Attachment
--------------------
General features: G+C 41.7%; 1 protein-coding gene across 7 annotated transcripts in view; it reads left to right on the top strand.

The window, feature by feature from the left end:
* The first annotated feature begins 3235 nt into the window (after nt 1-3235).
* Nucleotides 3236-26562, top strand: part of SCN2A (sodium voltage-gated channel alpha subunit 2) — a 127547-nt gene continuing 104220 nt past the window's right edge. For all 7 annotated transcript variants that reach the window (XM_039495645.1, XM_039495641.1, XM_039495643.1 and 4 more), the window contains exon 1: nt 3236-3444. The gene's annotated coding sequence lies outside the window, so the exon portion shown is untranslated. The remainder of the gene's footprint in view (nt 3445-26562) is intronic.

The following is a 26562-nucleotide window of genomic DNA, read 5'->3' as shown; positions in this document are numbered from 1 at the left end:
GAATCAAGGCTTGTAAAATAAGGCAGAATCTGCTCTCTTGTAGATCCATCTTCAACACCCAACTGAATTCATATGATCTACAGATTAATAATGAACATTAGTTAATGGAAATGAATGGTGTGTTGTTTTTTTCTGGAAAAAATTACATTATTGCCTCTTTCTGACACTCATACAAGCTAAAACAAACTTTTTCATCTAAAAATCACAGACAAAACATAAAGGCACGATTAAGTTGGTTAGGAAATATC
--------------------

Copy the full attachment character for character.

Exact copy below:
General features: G+C 41.7%; 1 protein-coding gene across 7 annotated transcripts in view; it reads left to right on the top strand.

The window, feature by feature from the left end:
* The first annotated feature begins 3235 nt into the window (after nt 1-3235).
* Nucleotides 3236-26562, top strand: part of SCN2A (sodium voltage-gated channel alpha subunit 2) — a 127547-nt gene continuing 104220 nt past the window's right edge. For all 7 annotated transcript variants that reach the window (XM_039495645.1, XM_039495641.1, XM_039495643.1 and 4 more), the window contains exon 1: nt 3236-3444. The gene's annotated coding sequence lies outside the window, so the exon portion shown is untranslated. The remainder of the gene's footprint in view (nt 3445-26562) is intronic.

The following is a 26562-nucleotide window of genomic DNA, read 5'->3' as shown; positions in this document are numbered from 1 at the left end:
GAATCAAGGCTTGTAAAATAAGGCAGAATCTGCTCTCTTGTAGATCCATCTTCAACACCCAACTGAATTCATATGATCTACAGATTAATAATGAACATTAGTTAATGGAAATGAATGGTGTGTTGTTTTTTTCTGGAAAAAATTACATTATTGCCTCTTTCTGACACTCATACAAGCTAAAACAAACTTTTTCATCTAAAAATCACAGACAAAACATAAAGGCACGATTAAGTTGGTTAGGAAATATC